iOSCon 2017

The 2 days came and gone, so fast you couldn’t believe, it all had ended so fast!
As last year, the organisation was excellent and everything went really well…

I enjoyed all the talks that I attended and had some difficult decisions to make, the two tracks made choices impossible sometimes.
So here are my considerations:

First day

Please don’t lose the master class from Dan Cutting, The Grand Tour of iOS Architectures. A really good explanation of all the MVC, MVP, VIPER, CLEAN and FLUX or REACTIVE architectures/patterns.

Another talk not to lose is TDD in Xcode Playgrounds by Paul Ardeleanu: The power of TDD in a playground showing you how to quickly get feedback from your tests, and how can you then move the tests to your project.

Swift on the server was well represented by this workshop: Workshop: Building a server-side Swift app with the Kitura web framework by Chris Bailey and Ian Partridge.

If you are looking for a new job, please don’t skip Ace The Technical Interview by Abizer Nasir. Very good advises there.

Second day

You get to venue with mixed fillings: you are super excited for the new talks ahead, but you are also exhausted from day before…you are starting to think that your brain can’t take much more, and you sit down to listening to the keynote by Daniel Steinberg, and you definitely start to rethink your life. Why? How? What?

Another great talk was Going Universal: Building an app for Mac, iPhone, iPad and Apple TV (and staying sane) by Adrian Thomas where he explains the process of building and app not just for the iPhone, focus on how to organize your code (essentially your shared code) but not forgetting the UI and how you should maintain some core elements between the different versions of your app.

Unfortunately, there is no video for this excellent workshop by Phil Nash: Test Driving Swift To The Max – with or without the tests!. Very enlightening and using AppCode instead of Xcode.
Building better iOS apps with GraphQL, doesn’t have a video too, but was a really nice talk about how to talk to the server without a REST API. Will it be the next hype on iOS?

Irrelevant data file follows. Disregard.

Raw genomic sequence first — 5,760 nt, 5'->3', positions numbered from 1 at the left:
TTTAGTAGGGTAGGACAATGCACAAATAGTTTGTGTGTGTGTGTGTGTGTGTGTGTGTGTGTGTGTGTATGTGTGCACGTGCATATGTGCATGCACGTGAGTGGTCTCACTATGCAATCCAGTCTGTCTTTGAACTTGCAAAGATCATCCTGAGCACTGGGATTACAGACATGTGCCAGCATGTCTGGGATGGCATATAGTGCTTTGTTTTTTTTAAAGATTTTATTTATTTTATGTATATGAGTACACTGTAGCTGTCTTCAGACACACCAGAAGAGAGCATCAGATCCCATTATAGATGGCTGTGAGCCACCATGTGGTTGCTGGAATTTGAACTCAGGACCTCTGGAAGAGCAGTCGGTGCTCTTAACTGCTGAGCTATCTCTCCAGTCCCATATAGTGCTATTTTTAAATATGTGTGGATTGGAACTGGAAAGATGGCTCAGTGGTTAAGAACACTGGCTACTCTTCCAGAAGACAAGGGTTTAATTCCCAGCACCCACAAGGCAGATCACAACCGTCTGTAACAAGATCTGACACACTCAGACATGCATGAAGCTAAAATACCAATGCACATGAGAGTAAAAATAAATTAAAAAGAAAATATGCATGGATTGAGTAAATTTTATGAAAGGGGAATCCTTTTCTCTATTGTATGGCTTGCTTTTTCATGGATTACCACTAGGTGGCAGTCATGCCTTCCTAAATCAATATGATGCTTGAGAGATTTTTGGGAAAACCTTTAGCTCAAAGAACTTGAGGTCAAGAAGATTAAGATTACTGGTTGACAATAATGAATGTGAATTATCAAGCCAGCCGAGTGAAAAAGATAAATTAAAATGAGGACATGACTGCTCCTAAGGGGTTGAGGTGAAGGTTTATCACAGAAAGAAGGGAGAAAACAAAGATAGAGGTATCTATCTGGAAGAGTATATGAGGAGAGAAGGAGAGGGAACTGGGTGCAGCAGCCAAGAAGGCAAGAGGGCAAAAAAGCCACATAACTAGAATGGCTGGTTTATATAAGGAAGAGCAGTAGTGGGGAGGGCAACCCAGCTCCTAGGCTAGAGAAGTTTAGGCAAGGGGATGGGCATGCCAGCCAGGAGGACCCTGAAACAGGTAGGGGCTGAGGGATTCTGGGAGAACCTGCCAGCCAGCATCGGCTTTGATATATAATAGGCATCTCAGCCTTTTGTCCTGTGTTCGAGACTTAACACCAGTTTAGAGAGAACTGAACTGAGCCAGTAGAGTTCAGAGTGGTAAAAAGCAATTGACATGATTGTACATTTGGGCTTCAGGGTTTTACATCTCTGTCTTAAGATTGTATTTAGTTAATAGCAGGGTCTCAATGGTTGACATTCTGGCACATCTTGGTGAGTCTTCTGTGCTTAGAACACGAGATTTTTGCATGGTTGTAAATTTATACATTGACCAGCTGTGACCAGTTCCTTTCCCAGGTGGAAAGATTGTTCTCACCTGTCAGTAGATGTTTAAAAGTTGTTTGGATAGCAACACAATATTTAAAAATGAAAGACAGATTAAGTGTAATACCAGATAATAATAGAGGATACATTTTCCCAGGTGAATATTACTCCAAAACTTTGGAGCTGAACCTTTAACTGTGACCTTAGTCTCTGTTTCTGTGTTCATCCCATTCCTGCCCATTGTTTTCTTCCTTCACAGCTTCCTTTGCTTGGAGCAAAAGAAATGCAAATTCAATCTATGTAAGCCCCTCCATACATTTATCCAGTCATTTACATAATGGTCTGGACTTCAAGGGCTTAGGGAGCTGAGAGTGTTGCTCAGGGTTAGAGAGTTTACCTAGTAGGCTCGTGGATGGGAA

And that’s it, folks! Next year there will be more.
It was really nice to reencounter friends and make some new ones and learn new things.
Never stop learning!

Server Side Swift

In December 2015 Apple open-sourced Swift, which has been a real success. Many developers are contributing, not only via pull requests directly into the source code, but also by helping to define the shape of the language in the swift-evolution repository.
One of the things that came with Swift was server-side development. There’s a new version of Swift developed for Linux with a toolset that includes a package manager, the LLDB debugger, and the REPL. This opens a whole set of new possibilities for a lot of companies, such as IBM who are currently making a huge investment in its framework Kitura.

So why?

  • Compared to Python or Ruby – it is super fast and a type-safe language.
  • It is a language which allows developers to write expressive code.
  • As an iOS developer, you can stay in the same technology stack. If you need to develop a Web service for your iOS app to retrieve data, you can write that in the same language, using the same tooling…
  • Devs love Swift 🙂

So, what’s on the market?

There’s a lot of small frameworks that take advantage of these new possibilities, so have a look here where Edward Jiang does a great job of introducing four of the more promising frameworks already in the market. I’m divided between Vapor and Kitura:

  • The first one is growing in popularity and is starting to be the one to used in all tutorials that I’ve picked up:
    • It’s inspired by Laravel
    • Aims to be expressive and simple to use
    • Has great documentation
  • The second, Kitura, is from IBM, which reveals the extent of their belief in the advantages of this approach to application development. Alongside the core framework, IBM has also invested in:
    • A package manager, which allows developers to add their own packages
    • A sandbox environment, to allow developers to test Swift on the server-side
    • A Cloud server that is specialised for deploying Swift

Kitura is based on Express.js, so if you are already using it you will find almost no differences at project level structure and so on.

If you want to have a look of all the stack that IBM has, you can go here.

Can you convince me?

You are a backend developer and you thinking: “Nah… I’m not going to learn a new whole language…”
Well, don’t forget that Swift, first of all, is a type-safe language. And it’s a hybrid in that it supports Object-Oriented and Functional programming. A huge advantage of this is the ability to introduce yourself into functional programming, but still be “safe” in your object-oriented skills.
Yes, you would have to learn a new language… But it’s Swift!
Not convinced yet? Take a look at these 2 articles that compare server side Swift (in this case Vapor) with a lot of other well-known languages:

Please note that these tests were made before Swift 3.0 came out.

Conclusion

If you are a iOS developer, and you need to have a Web service for your app, you should definitely consider one of these options, since you won’t need to learn another language to deploy your Web service. If you are a backend developer, you can always learn a new, type-safe, language and then who knows? Maybe start creating your own iOS apps?